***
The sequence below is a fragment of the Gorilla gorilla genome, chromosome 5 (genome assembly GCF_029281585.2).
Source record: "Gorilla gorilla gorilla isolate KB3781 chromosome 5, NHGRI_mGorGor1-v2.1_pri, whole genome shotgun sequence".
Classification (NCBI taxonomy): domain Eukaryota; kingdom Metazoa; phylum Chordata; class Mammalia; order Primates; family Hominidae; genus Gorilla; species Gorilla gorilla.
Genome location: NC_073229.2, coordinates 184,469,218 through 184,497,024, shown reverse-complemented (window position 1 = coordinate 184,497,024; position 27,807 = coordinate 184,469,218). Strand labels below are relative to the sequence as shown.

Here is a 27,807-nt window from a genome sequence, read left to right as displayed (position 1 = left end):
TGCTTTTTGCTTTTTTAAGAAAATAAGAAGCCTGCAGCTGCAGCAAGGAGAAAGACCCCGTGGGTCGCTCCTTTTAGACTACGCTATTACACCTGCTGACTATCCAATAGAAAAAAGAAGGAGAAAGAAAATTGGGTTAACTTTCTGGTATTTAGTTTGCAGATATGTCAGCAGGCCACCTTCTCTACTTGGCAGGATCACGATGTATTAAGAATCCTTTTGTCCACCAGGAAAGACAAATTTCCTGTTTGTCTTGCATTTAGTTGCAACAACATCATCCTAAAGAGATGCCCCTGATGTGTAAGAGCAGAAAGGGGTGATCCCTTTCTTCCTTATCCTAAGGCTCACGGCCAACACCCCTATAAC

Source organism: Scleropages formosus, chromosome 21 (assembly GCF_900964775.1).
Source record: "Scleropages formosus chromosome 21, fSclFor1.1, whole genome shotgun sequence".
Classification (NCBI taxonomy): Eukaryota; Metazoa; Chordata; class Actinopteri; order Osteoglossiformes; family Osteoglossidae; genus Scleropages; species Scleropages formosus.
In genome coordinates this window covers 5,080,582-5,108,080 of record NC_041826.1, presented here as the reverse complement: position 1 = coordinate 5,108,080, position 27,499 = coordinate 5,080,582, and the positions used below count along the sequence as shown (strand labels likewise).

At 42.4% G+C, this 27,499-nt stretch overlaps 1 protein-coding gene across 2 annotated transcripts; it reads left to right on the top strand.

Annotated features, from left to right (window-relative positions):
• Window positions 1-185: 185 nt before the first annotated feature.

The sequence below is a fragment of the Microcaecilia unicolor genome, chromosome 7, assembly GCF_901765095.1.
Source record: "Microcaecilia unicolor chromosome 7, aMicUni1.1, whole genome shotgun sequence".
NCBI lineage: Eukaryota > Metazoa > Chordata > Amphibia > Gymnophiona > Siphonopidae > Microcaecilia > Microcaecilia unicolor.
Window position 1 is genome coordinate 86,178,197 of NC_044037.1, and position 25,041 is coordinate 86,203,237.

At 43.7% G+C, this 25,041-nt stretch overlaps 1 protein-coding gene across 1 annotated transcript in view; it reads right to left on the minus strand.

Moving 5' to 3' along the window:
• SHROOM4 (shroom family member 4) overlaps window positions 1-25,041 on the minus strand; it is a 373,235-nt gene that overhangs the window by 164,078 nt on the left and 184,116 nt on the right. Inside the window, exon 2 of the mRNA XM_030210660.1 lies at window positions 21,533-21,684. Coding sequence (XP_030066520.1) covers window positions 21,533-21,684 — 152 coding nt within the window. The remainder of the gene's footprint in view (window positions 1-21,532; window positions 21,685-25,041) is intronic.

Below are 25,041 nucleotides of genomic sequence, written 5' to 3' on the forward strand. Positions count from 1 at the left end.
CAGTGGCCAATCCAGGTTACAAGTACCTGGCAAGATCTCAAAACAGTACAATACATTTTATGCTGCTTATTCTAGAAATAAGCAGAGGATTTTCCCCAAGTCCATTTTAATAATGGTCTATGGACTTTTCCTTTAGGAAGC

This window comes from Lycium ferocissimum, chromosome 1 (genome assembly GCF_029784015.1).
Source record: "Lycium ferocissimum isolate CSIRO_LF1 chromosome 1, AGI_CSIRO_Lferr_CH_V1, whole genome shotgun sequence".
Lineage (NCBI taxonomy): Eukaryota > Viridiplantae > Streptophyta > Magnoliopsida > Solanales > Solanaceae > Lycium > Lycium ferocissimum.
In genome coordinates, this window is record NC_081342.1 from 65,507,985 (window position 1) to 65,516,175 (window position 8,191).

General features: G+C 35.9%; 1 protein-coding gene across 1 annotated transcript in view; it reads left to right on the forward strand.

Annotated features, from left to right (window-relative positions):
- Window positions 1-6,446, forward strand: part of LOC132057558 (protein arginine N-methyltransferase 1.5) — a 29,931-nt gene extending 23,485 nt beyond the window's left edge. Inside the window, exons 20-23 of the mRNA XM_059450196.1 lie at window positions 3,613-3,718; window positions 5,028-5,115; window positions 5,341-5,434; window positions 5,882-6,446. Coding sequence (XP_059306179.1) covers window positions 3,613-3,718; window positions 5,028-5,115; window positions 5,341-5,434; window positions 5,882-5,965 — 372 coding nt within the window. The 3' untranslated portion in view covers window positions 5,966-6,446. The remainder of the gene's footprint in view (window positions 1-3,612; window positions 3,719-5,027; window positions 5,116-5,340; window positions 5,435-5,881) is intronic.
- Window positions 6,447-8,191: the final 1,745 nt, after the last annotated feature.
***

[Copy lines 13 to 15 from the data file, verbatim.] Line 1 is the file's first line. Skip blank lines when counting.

• Window positions 1-185: 185 nt before the first annotated feature.

The sequence below is a fragment of the Microcaecilia unicolor genome, chromosome 7, assembly GCF_901765095.1.
Source record: "Microcaecilia unicolor chromosome 7, aMicUni1.1, whole genome shotgun sequence".